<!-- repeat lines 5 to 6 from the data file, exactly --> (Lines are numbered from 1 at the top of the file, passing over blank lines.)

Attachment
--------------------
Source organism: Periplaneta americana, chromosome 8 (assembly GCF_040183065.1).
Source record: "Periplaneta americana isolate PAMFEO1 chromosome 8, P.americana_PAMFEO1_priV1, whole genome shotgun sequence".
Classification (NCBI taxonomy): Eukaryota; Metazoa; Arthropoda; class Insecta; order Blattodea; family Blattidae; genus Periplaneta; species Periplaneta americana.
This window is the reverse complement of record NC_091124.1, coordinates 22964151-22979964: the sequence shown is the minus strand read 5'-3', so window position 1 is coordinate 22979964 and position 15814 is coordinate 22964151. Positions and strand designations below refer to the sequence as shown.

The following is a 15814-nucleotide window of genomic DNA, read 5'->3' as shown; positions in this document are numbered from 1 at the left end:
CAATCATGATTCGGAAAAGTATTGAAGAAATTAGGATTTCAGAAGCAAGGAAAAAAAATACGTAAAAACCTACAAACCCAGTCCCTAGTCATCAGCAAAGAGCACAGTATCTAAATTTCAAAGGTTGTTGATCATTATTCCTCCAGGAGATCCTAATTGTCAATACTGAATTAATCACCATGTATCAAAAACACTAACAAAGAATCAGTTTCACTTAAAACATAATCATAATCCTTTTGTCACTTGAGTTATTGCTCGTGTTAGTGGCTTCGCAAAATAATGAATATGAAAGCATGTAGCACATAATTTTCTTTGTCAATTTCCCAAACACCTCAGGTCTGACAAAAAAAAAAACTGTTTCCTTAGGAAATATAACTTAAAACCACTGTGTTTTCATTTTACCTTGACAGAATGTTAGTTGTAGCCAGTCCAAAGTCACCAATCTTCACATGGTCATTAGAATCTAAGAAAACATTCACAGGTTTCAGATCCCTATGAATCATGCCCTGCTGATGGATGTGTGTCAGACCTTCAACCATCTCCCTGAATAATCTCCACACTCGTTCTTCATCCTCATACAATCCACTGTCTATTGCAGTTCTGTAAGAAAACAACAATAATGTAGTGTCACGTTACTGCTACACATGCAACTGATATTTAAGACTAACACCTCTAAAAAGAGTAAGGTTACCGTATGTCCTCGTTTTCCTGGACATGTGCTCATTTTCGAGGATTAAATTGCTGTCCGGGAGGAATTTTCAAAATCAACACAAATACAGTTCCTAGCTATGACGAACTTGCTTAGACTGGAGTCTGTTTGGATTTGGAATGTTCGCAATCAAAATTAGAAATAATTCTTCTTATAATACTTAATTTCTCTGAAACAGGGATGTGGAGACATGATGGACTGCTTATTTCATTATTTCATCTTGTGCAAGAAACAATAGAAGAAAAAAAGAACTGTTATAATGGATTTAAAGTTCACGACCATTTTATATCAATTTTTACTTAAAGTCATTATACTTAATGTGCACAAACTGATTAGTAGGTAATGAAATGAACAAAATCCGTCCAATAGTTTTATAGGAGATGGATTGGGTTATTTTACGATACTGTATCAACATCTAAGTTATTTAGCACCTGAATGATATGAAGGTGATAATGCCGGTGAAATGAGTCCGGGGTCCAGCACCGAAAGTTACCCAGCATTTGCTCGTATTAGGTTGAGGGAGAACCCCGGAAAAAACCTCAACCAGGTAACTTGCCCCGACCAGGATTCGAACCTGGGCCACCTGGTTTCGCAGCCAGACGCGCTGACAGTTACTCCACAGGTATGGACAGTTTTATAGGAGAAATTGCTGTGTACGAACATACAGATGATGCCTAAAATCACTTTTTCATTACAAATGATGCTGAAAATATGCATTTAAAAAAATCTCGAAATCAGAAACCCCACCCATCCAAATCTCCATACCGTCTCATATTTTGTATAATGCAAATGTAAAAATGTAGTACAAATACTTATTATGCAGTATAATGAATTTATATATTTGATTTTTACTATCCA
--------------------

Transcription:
The following is a 15814-nucleotide window of genomic DNA, read 5'->3' as shown; positions in this document are numbered from 1 at the left end:
CAATCATGATTCGGAAAAGTATTGAAGAAATTAGGATTTCAGAAGCAAGGAAAAAAAATACGTAAAAACCTACAAACCCAGTCCCTAGTCATCAGCAAAGAGCACAGTATCTAAATTTCAAAGGTTGTTGATCATTATTCCTCCAGGAGATCCTAATTGTCAATACTGAATTAATCACCATGTATCAAAAACACTAACAAAGAATCAGTTTCACTTAAAACATAATCATAATCCTTTTGTCACTTGAGTTATTGCTCGTGTTAGTGGCTTCGCAAAATAATGAATATGAAAGCATGTAGCACATAATTTTCTTTGTCAATTTCCCAAACACCTCAGGTCTGACAAAAAAAAAAACTGTTTCCTTAGGAAATATAACTTAAAACCACTGTGTTTTCATTTTACCTTGACAGAATGTTAGTTGTAGCCAGTCCAAAGTCACCAATCTTCACATGGTCATTAGAATCTAAGAAAACATTCACAGGTTTCAGATCCCTATGAATCATGCCCTGCTGATGGATGTGTGTCAGACCTTCAACCATCTCCCTGAATAATCTCCACACTCGTTCTTCATCCTCATACAATCCACTGTCTATTGCAGTTCTGTAAGAAAACAACAATAATGTAGTGTCACGTTACTGCTACACATGCAACTGATATTTAAGACTAACACCTCTAAAAAGAGTAAGGTTACCGTATGTCCTCGTTTTCCTGGACATGTGCTCATTTTCGAGGATTAAATTGCTGTCCGGGAGGAATTTTCAAAATCAACACAAATACAGTTCCTAGCTATGACGAACTTGCTTAGACTGGAGTCTGTTTGGATTTGGAATGTTCGCAATCAAAATTAGAAATAATTCTTCTTATAATACTTAATTTCTCTGAAACAGGGATGTGGAGACATGATGGACTGCTTATTTCATTATTTCATCTTGTGCAAGAAACAATAGAAGAAAAAAAGAACTGTTATAATGGATTTAAAGTTCACGACCATTTTATATCAATTTTTACTTAAAGTCATTATACTTAATGTGCACAAACTGATTAGTAGGTAATGAAATGAACAAAATCCGTCCAATAGTTTTATAGGAGATGGATTGGGTTATTTTACGATACTGTATCAACATCTAAGTTATTTAGCACCTGAATGATATGAAGGTGATAATGCCGGTGAAATGAGTCCGGGGTCCAGCACCGAAAGTTACCCAGCATTTGCTCGTATTAGGTTGAGGGAGAACCCCGGAAAAAACCTCAACCAGGTAACTTGCCCCGACCAGGATTCGAACCTGGGCCACCTGGTTTCGCAGCCAGACGCGCTGACAGTTACTCCACAGGTATGGACAGTTTTATAGGAGAAATTGCTGTGTACGAACATACAGATGATGCCTAAAATCACTTTTTCATTACAAATGATGCTGAAAATATGCATTTAAAAAAATCTCGAAATCAGAAACCCCACCCATCCAAATCTCCATACCGTCTCATATTTTGTATAATGCAAATGTAAAAATGTAGTACAAATACTTATTATGCAGTATAATGAATTTATATATTTGATTTTTACTATCCA